c.  Small group projects:  interactive sessions; small group work.  Each group is self-selected and does not need to remain together for more than one week or one project:  choose one or more of your classmates and either have a WebCT-based real-time experience (as on Chat) or find your own mutually agreeable way to work out a particular problem to solve.  The choice of the problem is yours and the solution needs to come from a jointly creative perspective.  Students should take turns in leading the group activity with their partner(s).  At least one such rotation per person (to take the leadership role) is required for the semester. (3 points)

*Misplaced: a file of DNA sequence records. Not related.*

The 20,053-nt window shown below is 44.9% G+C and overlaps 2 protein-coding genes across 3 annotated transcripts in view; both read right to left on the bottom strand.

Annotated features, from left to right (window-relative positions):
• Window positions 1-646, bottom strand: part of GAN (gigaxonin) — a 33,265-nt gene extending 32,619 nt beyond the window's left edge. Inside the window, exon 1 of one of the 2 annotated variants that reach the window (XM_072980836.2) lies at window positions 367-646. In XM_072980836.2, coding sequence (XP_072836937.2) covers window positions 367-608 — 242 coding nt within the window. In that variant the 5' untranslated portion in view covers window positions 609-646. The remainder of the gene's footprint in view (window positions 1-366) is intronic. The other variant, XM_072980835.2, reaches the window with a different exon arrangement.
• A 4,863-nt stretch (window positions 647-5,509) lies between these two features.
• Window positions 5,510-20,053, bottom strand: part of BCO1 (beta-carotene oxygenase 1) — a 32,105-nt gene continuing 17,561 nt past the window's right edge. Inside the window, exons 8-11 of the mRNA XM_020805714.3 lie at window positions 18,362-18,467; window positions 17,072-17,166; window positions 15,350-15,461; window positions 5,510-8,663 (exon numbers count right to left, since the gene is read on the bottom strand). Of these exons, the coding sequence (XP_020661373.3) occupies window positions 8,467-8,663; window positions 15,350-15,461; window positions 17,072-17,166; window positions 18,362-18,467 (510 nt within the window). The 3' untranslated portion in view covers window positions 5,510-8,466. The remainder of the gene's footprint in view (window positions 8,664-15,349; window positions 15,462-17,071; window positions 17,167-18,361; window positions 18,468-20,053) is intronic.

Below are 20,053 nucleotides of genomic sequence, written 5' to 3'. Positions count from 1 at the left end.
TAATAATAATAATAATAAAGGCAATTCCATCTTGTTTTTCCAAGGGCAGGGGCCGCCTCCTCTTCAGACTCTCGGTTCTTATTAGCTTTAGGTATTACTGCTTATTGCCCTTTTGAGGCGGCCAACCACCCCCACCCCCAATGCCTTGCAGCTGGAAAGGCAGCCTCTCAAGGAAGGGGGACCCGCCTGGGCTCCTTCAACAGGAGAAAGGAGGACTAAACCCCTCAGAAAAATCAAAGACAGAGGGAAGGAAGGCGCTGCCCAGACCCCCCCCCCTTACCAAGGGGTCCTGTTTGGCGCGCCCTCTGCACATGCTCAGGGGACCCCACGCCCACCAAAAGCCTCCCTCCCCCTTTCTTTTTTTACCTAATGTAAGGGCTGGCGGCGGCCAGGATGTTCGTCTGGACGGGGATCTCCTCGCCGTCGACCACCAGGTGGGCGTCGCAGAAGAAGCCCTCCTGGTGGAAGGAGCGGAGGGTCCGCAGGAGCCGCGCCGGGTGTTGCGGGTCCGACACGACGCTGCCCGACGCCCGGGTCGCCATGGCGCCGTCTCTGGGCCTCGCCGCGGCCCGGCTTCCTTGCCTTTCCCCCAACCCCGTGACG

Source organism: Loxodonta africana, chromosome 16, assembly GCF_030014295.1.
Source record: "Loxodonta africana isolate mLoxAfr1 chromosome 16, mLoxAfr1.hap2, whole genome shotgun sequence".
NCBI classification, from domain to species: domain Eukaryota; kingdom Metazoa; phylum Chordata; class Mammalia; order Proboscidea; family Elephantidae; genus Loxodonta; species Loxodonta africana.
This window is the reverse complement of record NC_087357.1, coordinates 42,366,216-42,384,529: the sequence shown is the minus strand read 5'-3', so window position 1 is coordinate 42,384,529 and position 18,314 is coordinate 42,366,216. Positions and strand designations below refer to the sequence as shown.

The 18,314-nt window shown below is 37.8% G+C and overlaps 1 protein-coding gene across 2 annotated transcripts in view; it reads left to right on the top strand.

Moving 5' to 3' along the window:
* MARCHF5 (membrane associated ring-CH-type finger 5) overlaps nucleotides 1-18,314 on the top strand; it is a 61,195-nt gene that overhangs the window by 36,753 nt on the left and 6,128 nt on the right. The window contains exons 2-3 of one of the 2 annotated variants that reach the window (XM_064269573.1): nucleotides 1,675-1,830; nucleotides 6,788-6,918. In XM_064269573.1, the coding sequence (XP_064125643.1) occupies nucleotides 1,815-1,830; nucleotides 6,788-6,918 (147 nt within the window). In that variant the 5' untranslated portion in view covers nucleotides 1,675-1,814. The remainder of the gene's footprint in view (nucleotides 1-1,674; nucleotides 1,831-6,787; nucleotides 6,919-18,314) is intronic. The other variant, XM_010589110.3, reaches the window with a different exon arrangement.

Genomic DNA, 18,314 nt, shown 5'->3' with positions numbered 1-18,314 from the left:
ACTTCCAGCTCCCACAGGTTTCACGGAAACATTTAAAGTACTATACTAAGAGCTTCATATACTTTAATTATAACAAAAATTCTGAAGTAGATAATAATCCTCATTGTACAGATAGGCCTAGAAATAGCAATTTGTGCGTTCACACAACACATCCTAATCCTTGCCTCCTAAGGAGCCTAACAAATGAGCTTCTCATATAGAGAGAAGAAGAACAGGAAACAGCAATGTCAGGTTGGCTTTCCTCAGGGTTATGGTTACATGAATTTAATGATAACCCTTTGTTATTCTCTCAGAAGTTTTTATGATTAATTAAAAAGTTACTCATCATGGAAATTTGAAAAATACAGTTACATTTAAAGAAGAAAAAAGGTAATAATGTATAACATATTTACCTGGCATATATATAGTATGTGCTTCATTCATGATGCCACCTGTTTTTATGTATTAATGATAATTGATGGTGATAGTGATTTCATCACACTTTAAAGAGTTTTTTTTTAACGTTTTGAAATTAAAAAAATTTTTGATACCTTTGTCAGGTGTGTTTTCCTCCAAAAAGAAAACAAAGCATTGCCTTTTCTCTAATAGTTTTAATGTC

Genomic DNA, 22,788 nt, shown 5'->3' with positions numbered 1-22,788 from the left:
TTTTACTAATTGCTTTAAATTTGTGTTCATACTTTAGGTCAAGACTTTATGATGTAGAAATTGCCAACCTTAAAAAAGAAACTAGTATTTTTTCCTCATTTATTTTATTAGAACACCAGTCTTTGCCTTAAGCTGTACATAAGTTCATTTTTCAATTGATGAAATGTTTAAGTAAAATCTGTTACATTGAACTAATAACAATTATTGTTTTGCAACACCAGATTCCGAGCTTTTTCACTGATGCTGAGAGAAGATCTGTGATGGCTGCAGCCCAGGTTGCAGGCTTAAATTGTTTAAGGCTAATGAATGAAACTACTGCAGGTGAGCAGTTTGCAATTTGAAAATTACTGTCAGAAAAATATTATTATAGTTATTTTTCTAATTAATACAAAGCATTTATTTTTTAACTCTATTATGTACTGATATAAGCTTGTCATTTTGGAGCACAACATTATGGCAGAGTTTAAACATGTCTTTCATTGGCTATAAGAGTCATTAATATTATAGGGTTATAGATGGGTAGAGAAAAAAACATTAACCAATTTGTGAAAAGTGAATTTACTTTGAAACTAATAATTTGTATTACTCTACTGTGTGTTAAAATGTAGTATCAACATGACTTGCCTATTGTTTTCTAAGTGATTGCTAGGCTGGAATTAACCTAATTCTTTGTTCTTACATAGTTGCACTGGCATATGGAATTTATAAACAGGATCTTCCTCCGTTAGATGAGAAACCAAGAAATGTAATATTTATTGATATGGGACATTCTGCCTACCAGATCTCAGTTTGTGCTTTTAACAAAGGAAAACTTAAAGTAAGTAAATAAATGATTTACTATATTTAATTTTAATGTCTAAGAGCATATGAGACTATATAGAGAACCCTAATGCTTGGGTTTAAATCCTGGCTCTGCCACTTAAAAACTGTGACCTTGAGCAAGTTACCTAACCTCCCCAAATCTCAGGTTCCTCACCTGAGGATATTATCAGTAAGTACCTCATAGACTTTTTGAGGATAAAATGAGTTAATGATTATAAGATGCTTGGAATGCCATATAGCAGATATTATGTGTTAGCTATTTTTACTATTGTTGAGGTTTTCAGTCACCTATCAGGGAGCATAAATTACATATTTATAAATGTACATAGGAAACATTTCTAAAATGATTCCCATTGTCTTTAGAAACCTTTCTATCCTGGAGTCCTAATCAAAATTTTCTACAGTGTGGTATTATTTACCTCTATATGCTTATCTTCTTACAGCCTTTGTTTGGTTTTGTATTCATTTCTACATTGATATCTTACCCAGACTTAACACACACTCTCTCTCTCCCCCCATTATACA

d.  Quizzes (optional for WI students; required for non-WI students):  For WI students: If your contribution to the threaded discussion has not been substantial per instructor’s assessment, you may choose to take a quiz for that week to boost your grade.  However, the only way you qualify for this "make-up" exam is if you had already contributed on time in the first place.  In other words, this exam-taking is not in place of threaded discussions, but in addition to it, if you wish to raise your grade.  You will have at least one week to prepare for such exams. (5 points per week maximum; to make up for deficiency in weekly discussion portion of assignments only).  These exams are required for all non-WI students.